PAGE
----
The rankings are still rolling in.
Starting Wednesday, a website called Doximity began offering ranks of different medical residency programs across the country, and the University of Michigan Health System stood out among the 3,700 programs listed.
Doximity is a social networking site for doctors. The rankings are based on input from physicians, who give their opinions on the top residency programs within their specialties. Of the 20 residency programs ranked, 12 UMHS programs ranked in the top 10 in their fields, including Anesthesiology, Dermatology, and Surgery. Most of the other eight programs placed in the top 20, with the lowest, pediatrics, ranking at 22.
Doximity’s Residency Navigator is the first of its kind. According to Monica Lypson, interim assistant dean for graduate medical education, residency programs have never been ranked before. Previously, people looked at overall hospital rankings to assess the strength of residency programs.
“Since most training programs happen in a hospital where teaching occurs, people would assume that if a hospital got ranked at a certain level, then the residency programs would follow,” Lypson said. “There really hasn’t been clear rankings for residency programs.”
The rankings did not come a moment too soon. Applications for residencies that start in September 2015 are due in less than a week. Students unsure of where they can receive the best possible physician training now have a resource available to help them choose. Lypson said the University’s high ranking should result in a more dense applicant pool.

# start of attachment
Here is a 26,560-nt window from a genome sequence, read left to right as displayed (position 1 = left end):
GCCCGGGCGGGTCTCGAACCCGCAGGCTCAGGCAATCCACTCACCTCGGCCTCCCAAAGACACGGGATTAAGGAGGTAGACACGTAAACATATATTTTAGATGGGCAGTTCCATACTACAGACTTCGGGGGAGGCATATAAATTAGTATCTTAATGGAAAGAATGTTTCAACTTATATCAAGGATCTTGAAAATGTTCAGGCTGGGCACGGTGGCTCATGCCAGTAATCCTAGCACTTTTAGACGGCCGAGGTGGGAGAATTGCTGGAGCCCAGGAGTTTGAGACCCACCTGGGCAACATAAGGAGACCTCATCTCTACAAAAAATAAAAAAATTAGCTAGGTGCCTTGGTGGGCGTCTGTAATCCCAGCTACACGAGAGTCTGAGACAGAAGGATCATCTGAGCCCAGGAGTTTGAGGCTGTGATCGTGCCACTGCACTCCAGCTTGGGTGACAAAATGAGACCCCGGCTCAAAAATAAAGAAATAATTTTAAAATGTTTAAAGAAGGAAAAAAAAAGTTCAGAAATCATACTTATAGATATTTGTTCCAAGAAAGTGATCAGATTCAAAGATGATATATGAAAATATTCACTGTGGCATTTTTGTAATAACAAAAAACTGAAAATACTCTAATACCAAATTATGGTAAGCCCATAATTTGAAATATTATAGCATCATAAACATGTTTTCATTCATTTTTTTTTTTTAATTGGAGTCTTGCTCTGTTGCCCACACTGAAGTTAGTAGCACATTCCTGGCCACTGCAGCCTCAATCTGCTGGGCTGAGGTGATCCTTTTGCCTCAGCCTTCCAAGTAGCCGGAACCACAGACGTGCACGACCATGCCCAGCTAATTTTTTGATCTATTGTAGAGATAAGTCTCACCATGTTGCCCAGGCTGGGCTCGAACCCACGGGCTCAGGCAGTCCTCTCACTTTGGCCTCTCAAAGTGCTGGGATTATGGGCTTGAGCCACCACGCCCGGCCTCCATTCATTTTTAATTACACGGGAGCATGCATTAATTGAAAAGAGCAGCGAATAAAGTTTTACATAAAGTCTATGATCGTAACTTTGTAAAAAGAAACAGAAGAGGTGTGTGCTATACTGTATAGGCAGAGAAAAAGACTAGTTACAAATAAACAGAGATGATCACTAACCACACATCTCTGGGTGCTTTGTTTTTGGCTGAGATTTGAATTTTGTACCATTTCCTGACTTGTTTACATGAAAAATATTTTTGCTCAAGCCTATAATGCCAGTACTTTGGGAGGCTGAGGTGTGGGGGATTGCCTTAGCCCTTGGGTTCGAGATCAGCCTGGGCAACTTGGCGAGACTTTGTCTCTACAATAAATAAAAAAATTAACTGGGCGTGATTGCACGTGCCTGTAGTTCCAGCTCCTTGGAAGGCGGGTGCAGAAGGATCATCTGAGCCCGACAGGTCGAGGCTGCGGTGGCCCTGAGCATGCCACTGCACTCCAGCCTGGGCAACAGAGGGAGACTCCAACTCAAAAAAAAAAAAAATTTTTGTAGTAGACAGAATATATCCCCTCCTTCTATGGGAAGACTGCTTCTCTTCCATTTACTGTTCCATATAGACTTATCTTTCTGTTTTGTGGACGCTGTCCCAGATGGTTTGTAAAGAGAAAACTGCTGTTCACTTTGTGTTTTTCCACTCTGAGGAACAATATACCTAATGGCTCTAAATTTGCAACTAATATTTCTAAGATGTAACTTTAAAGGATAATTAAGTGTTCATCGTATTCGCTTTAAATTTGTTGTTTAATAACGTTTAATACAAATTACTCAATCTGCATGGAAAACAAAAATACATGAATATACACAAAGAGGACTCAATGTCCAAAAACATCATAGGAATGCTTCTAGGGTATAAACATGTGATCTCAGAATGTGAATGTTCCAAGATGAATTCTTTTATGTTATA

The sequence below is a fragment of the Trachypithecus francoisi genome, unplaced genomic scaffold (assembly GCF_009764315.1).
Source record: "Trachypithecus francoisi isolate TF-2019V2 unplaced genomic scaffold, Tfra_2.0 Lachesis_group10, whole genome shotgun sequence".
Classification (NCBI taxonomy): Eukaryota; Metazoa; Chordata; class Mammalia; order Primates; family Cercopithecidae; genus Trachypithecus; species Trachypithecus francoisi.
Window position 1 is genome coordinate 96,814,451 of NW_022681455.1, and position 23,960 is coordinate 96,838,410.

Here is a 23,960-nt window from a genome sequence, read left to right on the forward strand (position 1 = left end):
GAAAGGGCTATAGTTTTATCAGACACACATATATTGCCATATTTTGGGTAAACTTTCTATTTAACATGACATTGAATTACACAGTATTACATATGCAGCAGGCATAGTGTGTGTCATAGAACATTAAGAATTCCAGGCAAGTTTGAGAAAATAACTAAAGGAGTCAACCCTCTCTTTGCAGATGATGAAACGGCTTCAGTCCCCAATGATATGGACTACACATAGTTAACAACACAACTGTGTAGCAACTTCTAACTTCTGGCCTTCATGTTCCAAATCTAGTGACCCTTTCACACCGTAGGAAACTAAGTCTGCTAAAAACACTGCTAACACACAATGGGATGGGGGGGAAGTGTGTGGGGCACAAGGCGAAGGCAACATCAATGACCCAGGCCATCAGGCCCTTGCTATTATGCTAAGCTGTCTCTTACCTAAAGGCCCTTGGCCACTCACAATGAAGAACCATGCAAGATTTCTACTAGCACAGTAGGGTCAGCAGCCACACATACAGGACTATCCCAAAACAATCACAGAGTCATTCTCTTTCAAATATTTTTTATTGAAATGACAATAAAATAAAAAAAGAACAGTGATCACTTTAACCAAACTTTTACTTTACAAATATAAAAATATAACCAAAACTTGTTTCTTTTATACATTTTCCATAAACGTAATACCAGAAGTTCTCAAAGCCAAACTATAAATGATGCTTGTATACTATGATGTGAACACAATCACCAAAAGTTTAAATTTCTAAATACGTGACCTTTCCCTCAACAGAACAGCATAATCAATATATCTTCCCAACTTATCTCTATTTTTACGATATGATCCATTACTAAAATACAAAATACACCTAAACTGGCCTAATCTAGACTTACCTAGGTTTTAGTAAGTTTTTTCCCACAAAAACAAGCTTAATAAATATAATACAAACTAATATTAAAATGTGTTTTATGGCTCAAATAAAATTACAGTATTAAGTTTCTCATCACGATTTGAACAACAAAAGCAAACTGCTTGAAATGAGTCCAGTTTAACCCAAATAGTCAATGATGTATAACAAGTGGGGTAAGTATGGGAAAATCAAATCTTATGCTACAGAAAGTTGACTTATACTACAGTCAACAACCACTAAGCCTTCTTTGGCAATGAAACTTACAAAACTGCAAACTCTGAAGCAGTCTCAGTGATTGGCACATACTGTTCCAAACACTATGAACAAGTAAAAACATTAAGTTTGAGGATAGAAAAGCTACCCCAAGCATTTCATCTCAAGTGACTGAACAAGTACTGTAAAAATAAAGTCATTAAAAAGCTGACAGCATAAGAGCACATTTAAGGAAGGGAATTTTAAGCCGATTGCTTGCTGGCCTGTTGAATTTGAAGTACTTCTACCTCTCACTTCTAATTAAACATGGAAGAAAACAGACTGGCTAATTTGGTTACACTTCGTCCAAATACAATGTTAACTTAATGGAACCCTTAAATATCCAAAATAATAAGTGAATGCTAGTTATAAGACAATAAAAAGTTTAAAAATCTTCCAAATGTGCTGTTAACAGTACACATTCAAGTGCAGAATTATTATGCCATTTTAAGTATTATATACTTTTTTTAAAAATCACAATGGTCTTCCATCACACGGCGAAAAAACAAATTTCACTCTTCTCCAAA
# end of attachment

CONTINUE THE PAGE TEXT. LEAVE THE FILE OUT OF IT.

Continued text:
Even without extra applicants, the University’s residency programs are extremely competitive. UMHS currently has 1,199 residents. This year, it brought in 379 new residents, and Lypson said UMHS usually takes between 300 and 400 per year. The number of applicants varies from program to program. In the internal medicine program, only 1.5 percent of applicants were accepted for the 2014 cycle.
Most residencies last between three and seven years, depending on the specialty.
In spite of the potential benefits of a larger applicant pool for the University and more information for medical students, Lypson did mention a possible drawback to the rankings. She said students may feel inclined to apply to the top-ranked programs rather than those that they feel would best suit their needs.
“When you are trying to weigh so many possibilities, one of the ways to shorten your list is to go to these rankings to help you start to make some decisions,” she said. “Sometimes that lessens a student’s ability to really make the best choice for themselves.”